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What to expect from the Seoul Nuclear Security Summit

By Srikanth Kondapalli
March 26, 2012 11:14 IST
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The '2012 Seoul Nuclear Security Summit', which starts in Seoul today, is the largest summit in the nuclear security sector to discuss international cooperative measures to protect nuclear materials and facilities from terrorist groups. Srikanth Kondapalli, professor at Jawaharlal Nehru University, explains what to expect from two-day long deliberations at Seoul 

The two-day long Nuclear Security Summit in South Korea, that started today, is important for India because it is discussing the threat posed by nuclear terrorism.

India has many concerns on nuclear-related issues. The safety of Pakistan's nuclear arsenal is the main issue. India is, currently, also worried about the fuel import from Iran. Iran is facing pressure from the world over its nuclear ambitions. It is facing serious sanctions that can wreck its economy. India is worried about the import bill if the sanctions against Iran work. The price of a barrel of oil is expected to go up and is likely to cross the $100 mark. If it happens it is going to pinch India's growth rate. India will like to see how the leaders of more than 50 countries are debating the ongoing Iran nuclear crisis.

In 2005, when Chinese President Hu Jintao visited the United States, he had a certain kind of understanding with the US over the Iran issue in his meeting with President George Bush. America wanted China to change its stance over Iran. There was the allegation that China was helping Iran in its Isfahan nuclear project by providing certain gases. America wanted China to dilute its stance on Iran and as quid pro quo China wanted advanced nuclear technologies from America. As a result we saw China accepting four UN resolutions on Iran related to sanctions.

China has so far not joined the Iran-Pakistan-India pipeline project. After the two-day summit in South Korea, many experts believe that more stringent sanctions will be imposed on Iran. Due to this Iran may not be in a position to export oil or gas. As a result, OPEC countries, in view of the reduced supply of oil, would raise prices.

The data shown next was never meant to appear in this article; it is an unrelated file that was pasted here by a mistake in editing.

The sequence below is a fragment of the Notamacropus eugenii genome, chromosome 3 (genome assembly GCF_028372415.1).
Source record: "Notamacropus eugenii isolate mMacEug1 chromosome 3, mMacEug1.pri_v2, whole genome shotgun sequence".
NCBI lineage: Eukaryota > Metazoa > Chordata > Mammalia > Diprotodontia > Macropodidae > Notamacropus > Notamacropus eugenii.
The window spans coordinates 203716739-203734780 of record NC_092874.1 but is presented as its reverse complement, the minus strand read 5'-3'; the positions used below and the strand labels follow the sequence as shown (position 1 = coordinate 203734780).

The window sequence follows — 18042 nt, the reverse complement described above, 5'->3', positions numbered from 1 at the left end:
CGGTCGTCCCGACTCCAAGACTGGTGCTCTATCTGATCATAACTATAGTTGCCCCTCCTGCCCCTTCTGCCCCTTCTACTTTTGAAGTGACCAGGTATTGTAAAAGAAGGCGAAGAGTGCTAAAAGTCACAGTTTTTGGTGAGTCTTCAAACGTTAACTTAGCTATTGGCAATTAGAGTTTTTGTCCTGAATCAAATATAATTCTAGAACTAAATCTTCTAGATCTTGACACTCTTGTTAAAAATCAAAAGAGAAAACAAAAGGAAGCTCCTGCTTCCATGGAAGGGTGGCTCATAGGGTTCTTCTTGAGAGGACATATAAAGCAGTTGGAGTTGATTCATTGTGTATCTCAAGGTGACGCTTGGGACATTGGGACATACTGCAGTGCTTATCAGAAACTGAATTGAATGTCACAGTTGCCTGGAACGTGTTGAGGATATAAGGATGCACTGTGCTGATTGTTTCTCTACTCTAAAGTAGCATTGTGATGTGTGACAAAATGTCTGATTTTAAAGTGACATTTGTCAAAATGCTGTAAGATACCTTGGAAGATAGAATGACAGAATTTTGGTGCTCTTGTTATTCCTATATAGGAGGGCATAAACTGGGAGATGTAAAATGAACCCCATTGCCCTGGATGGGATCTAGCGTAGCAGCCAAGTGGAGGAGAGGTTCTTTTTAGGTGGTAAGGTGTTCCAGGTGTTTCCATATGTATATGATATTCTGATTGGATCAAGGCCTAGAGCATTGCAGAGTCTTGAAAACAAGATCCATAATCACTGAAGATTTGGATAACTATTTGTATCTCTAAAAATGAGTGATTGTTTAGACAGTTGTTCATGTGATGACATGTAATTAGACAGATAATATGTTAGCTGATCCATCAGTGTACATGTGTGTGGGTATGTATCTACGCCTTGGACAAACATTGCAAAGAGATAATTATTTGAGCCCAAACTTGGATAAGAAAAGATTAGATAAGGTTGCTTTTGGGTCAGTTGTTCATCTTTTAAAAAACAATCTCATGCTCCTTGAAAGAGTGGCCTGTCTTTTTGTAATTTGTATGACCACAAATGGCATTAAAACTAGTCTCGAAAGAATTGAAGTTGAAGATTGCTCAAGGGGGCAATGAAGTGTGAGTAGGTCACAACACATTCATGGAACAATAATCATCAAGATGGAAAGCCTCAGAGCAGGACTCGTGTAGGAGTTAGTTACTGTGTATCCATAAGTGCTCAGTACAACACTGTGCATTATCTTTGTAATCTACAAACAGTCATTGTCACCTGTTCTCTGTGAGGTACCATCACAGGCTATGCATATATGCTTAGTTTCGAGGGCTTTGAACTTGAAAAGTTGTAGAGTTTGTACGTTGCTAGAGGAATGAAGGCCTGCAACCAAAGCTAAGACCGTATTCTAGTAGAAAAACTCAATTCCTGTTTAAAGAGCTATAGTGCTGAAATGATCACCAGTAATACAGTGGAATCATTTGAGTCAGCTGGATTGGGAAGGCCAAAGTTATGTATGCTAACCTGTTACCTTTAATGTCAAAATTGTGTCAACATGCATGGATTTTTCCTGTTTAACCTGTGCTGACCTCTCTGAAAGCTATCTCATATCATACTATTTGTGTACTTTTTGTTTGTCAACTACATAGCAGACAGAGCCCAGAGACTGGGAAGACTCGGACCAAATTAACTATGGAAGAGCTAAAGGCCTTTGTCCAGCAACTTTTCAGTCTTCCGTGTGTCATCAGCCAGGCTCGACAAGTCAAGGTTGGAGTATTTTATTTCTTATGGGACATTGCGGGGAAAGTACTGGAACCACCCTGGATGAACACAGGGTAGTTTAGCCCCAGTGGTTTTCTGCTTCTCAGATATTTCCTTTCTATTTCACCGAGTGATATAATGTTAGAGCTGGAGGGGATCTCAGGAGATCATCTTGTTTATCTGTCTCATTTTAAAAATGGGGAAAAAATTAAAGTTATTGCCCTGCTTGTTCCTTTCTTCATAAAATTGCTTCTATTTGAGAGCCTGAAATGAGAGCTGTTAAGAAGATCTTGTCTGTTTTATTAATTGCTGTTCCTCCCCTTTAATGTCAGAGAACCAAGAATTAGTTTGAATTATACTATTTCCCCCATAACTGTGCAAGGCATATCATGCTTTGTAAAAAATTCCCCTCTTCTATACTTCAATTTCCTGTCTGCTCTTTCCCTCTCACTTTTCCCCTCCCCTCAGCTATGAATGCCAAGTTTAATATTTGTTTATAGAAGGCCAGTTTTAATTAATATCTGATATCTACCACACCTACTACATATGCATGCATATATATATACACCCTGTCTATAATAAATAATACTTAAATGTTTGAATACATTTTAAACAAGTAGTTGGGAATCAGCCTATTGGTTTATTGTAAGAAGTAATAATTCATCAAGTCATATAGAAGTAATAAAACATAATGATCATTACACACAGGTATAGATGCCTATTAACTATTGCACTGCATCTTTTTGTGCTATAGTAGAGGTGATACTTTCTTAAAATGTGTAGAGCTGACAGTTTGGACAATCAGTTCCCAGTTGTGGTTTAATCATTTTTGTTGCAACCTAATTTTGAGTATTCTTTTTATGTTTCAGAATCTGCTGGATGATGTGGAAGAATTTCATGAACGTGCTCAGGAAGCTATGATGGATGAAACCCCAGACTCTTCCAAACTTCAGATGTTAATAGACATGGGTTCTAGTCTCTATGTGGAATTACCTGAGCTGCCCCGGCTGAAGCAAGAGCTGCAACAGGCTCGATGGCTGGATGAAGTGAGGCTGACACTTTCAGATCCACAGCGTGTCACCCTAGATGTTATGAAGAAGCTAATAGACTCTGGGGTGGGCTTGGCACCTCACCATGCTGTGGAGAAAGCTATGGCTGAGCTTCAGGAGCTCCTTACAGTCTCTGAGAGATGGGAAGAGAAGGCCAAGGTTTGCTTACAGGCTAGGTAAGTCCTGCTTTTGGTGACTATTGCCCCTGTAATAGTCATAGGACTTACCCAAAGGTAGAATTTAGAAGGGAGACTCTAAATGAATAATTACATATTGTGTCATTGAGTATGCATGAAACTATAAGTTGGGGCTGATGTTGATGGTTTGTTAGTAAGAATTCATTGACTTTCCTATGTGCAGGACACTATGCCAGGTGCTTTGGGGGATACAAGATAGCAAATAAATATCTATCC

Secondly, soon after India got the clearance from the Nuclear Suppliers Group and the International Atomic Energy Agency after the Indo-US 123 agreement, China, too, got the clearance to help Pakistan in developing its Chashma 3 and 4 projects for civil nuclear energy. Many see this as China's attempt to counterbalance the US-India relationship.

It is a long-term development. The so-called "grandfathering clause" of Chashma 3 and 4 projects will continue for the next 15 to 20 years. China says it planned the export of Chashma 3 and 4 nuclear reactors to Pakistan under the "grandfathering" clause of the NSG because the deal with Pakistan was agreed before China joined the NSG in 2004.

By this one act we see the balance being imposed in South Asia by China. For the foreseeable future India will see China's role in Pakistan's nuclear activity. Along with this, we read the news, recently, of how Pakistan's prime minister and defence minister have talked about the possibility of China taking over the Gwadar port as its naval base.

As the NSS is being hosted by South Korea, the issue of nuclearisation of North Korea will come into focus too. The six-party talks have not been heading anywhere. The issue is now more confined to the US-North Korea. A good thing is that North Korea has not made any caustic comment on increasing its nuclear stockpiles or about ballistic missiles. The new and young leadership of North Korea is reticent, so far. China wants the US to recognise North Korea.
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Srikanth Kondapalli
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